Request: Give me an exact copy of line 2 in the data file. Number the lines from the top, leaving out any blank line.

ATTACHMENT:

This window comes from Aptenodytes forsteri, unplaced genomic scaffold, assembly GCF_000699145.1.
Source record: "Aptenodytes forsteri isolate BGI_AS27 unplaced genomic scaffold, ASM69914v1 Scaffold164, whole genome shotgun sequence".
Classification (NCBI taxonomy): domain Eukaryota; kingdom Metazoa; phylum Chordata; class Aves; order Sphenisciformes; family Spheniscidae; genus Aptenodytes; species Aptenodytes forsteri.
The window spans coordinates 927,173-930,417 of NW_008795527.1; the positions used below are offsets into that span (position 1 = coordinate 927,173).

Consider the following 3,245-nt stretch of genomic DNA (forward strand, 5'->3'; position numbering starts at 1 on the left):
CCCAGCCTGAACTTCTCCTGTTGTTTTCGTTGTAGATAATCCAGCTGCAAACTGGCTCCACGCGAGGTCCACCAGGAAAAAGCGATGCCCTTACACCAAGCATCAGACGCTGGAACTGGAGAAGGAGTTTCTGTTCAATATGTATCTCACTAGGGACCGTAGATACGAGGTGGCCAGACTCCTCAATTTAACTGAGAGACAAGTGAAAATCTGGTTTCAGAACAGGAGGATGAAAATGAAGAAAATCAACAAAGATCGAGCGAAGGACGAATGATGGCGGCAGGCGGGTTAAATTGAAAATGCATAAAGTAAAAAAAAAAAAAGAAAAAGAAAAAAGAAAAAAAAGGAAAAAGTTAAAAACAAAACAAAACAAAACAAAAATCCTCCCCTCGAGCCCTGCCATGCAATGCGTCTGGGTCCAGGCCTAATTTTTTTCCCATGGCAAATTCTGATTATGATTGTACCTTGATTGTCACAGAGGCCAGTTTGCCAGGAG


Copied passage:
Source record: "Aptenodytes forsteri isolate BGI_AS27 unplaced genomic scaffold, ASM69914v1 Scaffold164, whole genome shotgun sequence".